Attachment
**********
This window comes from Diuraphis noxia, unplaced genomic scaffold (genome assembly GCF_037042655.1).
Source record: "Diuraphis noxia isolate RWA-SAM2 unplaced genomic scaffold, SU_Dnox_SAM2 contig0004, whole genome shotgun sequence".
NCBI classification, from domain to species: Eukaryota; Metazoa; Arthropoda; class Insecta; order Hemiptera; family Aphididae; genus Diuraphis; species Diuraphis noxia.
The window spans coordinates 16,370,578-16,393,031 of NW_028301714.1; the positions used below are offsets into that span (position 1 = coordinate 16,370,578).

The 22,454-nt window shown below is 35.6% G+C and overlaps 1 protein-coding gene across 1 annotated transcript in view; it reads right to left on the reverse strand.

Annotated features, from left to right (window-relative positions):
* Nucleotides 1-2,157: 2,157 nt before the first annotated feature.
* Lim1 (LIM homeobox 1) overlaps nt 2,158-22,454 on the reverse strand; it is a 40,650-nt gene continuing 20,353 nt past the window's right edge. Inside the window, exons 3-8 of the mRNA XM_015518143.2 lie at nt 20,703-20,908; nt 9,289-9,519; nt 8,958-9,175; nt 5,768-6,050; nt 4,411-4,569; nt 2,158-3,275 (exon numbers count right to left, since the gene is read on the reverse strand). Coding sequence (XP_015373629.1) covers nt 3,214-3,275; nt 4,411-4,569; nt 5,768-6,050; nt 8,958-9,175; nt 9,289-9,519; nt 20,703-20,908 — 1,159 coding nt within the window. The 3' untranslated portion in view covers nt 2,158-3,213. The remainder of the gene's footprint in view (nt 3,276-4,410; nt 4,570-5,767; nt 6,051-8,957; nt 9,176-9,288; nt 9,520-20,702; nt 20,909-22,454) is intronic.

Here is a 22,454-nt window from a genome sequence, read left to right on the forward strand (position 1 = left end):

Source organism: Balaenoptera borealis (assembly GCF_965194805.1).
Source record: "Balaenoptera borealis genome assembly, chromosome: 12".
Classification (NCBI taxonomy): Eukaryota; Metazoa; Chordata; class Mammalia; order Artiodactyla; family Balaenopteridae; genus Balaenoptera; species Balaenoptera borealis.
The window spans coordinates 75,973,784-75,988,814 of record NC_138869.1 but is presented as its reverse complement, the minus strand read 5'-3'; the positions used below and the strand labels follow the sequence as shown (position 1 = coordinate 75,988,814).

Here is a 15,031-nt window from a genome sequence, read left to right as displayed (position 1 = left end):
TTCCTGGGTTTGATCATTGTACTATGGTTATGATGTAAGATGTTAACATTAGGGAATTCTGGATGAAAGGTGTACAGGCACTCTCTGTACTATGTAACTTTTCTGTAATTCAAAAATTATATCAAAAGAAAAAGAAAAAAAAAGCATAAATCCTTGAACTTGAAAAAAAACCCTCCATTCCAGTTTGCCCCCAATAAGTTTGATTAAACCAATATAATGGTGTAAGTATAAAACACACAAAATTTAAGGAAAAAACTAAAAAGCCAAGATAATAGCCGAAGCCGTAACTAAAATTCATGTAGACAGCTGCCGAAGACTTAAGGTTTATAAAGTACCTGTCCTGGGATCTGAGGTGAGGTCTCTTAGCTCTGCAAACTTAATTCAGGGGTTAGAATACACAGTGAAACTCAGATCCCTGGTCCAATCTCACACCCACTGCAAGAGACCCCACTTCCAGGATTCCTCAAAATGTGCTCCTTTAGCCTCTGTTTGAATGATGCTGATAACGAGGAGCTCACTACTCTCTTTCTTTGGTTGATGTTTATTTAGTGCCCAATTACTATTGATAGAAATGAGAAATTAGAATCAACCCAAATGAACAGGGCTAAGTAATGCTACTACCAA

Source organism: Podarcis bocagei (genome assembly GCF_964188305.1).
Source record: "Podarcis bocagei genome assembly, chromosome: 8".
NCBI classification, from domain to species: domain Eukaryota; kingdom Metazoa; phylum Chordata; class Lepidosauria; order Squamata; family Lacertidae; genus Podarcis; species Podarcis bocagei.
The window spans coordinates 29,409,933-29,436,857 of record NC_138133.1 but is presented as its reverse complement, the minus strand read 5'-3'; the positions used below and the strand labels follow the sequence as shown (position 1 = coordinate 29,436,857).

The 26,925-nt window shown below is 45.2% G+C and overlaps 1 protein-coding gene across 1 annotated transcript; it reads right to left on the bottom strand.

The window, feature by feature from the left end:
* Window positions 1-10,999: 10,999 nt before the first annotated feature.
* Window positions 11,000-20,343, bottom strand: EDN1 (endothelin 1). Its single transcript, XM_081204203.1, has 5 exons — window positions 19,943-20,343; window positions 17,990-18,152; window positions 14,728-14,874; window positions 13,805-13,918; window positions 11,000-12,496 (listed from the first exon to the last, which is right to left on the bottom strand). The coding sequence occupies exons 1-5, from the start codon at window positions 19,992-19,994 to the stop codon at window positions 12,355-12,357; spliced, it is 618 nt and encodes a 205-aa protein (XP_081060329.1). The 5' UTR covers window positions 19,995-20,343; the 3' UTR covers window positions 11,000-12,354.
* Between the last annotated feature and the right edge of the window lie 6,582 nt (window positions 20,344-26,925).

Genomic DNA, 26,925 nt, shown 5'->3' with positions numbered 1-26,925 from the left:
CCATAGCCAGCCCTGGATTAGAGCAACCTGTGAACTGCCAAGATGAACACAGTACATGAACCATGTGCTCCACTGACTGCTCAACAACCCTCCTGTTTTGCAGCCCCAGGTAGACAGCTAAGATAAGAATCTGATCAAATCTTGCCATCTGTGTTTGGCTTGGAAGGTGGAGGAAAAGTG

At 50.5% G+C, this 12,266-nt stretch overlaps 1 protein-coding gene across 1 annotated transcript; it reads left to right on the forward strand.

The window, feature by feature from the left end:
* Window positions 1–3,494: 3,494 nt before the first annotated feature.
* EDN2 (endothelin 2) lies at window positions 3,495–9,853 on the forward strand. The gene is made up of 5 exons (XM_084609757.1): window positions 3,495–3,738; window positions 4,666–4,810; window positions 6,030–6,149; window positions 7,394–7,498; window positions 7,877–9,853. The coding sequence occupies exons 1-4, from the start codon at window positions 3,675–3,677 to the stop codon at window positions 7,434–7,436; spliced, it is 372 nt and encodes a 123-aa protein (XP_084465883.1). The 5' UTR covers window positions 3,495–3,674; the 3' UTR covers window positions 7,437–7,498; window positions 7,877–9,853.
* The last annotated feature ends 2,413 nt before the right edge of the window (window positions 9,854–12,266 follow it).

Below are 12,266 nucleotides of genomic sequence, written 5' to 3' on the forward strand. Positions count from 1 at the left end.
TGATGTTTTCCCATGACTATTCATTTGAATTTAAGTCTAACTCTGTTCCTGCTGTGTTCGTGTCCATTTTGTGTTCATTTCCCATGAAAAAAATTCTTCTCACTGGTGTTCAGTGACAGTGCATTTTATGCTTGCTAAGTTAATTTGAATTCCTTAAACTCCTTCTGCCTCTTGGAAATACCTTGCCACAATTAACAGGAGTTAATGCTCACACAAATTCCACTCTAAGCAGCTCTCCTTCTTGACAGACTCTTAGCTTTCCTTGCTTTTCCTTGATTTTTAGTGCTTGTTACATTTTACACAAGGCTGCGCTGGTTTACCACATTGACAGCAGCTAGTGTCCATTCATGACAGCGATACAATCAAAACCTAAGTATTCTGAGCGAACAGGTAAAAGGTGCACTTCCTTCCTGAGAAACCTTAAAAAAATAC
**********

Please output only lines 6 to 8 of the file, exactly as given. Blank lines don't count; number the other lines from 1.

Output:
Annotated features, from left to right (window-relative positions):
* Nucleotides 1-2,157: 2,157 nt before the first annotated feature.
* Lim1 (LIM homeobox 1) overlaps nt 2,158-22,454 on the reverse strand; it is a 40,650-nt gene continuing 20,353 nt past the window's right edge. Inside the window, exons 3-8 of the mRNA XM_015518143.2 lie at nt 20,703-20,908; nt 9,289-9,519; nt 8,958-9,175; nt 5,768-6,050; nt 4,411-4,569; nt 2,158-3,275 (exon numbers count right to left, since the gene is read on the reverse strand). Coding sequence (XP_015373629.1) covers nt 3,214-3,275; nt 4,411-4,569; nt 5,768-6,050; nt 8,958-9,175; nt 9,289-9,519; nt 20,703-20,908 — 1,159 coding nt within the window. The 3' untranslated portion in view covers nt 2,158-3,213. The remainder of the gene's footprint in view (nt 3,276-4,410; nt 4,570-5,767; nt 6,051-8,957; nt 9,176-9,288; nt 9,520-20,702; nt 20,909-22,454) is intronic.